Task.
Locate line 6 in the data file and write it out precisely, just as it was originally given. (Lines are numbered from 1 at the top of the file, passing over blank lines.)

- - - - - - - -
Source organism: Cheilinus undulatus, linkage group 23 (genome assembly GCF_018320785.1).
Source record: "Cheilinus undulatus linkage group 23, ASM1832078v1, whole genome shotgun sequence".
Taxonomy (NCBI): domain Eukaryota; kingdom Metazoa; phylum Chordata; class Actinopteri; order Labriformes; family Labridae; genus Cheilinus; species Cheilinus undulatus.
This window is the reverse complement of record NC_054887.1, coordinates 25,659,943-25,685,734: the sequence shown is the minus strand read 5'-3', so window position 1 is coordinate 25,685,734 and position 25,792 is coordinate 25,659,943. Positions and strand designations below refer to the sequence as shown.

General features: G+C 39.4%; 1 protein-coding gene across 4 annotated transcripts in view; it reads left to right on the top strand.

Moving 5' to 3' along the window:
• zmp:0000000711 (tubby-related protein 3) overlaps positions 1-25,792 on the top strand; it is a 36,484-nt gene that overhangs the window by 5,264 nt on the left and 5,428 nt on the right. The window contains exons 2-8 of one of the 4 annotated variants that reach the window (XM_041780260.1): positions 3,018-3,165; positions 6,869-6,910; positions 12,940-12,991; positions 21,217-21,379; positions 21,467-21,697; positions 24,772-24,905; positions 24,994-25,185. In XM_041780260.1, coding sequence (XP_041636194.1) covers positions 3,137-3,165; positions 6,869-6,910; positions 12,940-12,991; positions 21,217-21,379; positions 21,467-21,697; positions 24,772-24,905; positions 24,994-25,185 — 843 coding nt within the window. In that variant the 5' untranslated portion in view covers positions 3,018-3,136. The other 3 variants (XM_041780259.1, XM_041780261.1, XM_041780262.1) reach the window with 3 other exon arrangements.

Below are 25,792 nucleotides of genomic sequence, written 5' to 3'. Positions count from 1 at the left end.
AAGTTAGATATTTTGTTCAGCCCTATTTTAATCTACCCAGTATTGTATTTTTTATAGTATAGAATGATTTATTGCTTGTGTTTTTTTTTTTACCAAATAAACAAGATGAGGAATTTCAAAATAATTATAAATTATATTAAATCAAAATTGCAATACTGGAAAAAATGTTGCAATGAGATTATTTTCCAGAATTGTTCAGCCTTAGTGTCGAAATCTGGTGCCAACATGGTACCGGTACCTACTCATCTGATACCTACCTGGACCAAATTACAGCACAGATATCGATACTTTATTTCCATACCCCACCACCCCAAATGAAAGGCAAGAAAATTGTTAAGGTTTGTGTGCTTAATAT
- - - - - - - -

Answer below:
Moving 5' to 3' along the window: